The Palestinian Museum Launches New Specialist Facilities for the Storage and Restoration of Heritage Textiles with an accompanying Public Awareness programme


26/7/2023- Birzeit: On Wednesday, the Palestinian Museum launched its new specialist facilities for the storage and restoration of textiles and Palestinian embroidery (Tatreez), including traditional dresses (thobes). The project is born of the Museum’s mission to professionalise the care and display of Palestinian cultural heritage.

The facilities include a professionally equipped space devoted to textiles storage and a heritage textiles conservation studio managed by the newly trained Museum’s Collections team. These facilities will meet the maintenance needs of the Museum’s permanent collection and the private collections of other institutions and individuals.

The climate-controlled cold storage is stocked with acid-free packaging and museum-suitable furnishings, while the conservation studio is equipped with air conditioning, sterilisation, and preservation materials.

These two facilities will be run by a specialist team from the Palestinian Museum Collections Unit, which in 2022 received a month-long hands-on technical training on the restoration of historical textiles and thobes at London’s Victoria and Albert Museum (V&A), one of the world's largest museums of art and design. There the unit team had the opportunity to handle diverse types of textiles, dye and prepare chemical restoration materials, and began restoring garments from the Palestinian Museum collection, to be completed as part of the ongoing collaboration with V&A.

The launch of the new facilities is accompanied by a public awareness programme to provide guidance and hands-on training to institutions and individuals from the Palestinian heritage textile community. Aiming to raise awareness of best practices for the preservation of ethnographic collections and Tatreez, the outreach will include workshops, lectures, tours, and the publication of a textile restoration guide for collection owners.

The opening ceremony began with a speech by Palestinian Museum Director General Adila Laïdi-Hanieh, PhD. She expressed her happiness at this project launch which will preserve the sustainability of Palestinian embroidered thobes, a key component of tangible and intangible Palestinian heritage. She also thanked the International alliance for the protection of heritage in conflict areas (ALIPH) for its generous support in protecting endangered Palestinian heritage; the V&A, the Museum’s partner, for its technical support in building the Museum's new capacities; and the Spanish Costume Museum, Museo del Traje, for years of technical advice in the field of textile storage.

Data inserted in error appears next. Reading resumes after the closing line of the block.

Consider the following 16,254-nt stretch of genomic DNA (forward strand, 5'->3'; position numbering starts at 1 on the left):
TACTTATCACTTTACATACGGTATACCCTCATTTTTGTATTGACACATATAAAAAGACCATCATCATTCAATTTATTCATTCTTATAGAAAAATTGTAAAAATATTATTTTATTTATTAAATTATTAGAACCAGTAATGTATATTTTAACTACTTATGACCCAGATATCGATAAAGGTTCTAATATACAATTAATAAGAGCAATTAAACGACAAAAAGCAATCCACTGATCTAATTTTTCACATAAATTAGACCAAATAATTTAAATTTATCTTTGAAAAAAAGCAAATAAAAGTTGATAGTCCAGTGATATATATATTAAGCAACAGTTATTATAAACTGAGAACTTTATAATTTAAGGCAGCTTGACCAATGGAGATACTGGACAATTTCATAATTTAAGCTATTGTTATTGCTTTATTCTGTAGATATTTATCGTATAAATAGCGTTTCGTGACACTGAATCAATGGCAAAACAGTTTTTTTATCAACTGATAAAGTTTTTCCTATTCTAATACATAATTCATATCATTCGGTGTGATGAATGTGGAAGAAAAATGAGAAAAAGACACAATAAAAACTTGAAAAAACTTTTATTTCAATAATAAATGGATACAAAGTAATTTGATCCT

During the ceremony, Palestinian Museum Collections Unit Manager Baha Jubeh gave a presentation on the stages of equipping the storage and conservation units, and the accompanying technical training. He also affirmed the readiness of the new facilities to receive and treat external institutions and individuals’ private collections in the latter half of 2024.

The V&A’s International Programmes Manager Evgeniya Ravtsova added that ‘The V&A is thrilled to have supported The Palestinian Museum over the course of this project. This has been a memorable and rewarding collaboration for all those involved. We look forward to further conversations and research collaboration in the future.’

The launch of these new facilities reinforces UNESCO’s 2022 resolution to add Tatreez to its Intangible Cultural Heritage List. It also fulfils the Museum’s objective to document and protect Palestinian cultural heritage and make it more widely accessible to local communities and the wider public.

This builds on the Museum’s previous work on exhibiting and knowledge production on Tatreez, beginning with the exhibition in Beirut in 2016 of ‘At the Seams: A Political History of Palestinian Embroidery’. In 2018, an expanded version opened in the Museum’s headquarters in Birzeit, titled ‘Labour of Love: New Approaches to Palestinian Embroidery.’ In 2022, a further updated version was exhibited in Qatar, titled ‘Labour of Love: Embroidering Palestinian History’.

The Palestinian Museum was able to form its permanent collection of thobes in 2021 thanks to the success of its crowdfunding campaign ’80 Thobes and Stories Make it Home from the Diaspora’, which repatriated from the United States a rare collection of thobes. These underwent condition analyses to identify their restoration needs and were also photographed and documented for inclusion in the Museum’s collection database and uploaded to the Museum’s website to guarantee public access.

In early 2022, the Palestinian Museum completed a field survey of collections of heritage pieces that totalled over 5,000 thobes in Palestine, Jordan, the Gulf, and Lebanon. They were entered into a database of heritage collections held by individuals and private institutions in the Arab region. This database will make possible the implementation of future projects to produce, disseminate, restore, and share knowledge on Palestinian thobes.

The Palestinian Museum-Non-Governmental Association is an independent cultural NGO dedicated to supporting an open and vibrant Palestinian culture locally and internationally. The Museum presents and contributes to narratives on Palestinian history, culture, and society from a new perspective. It also offers spaces for creative ventures, educational programmes, and innovative research. It is one of the most significant contemporary cultural projects in Palestine.

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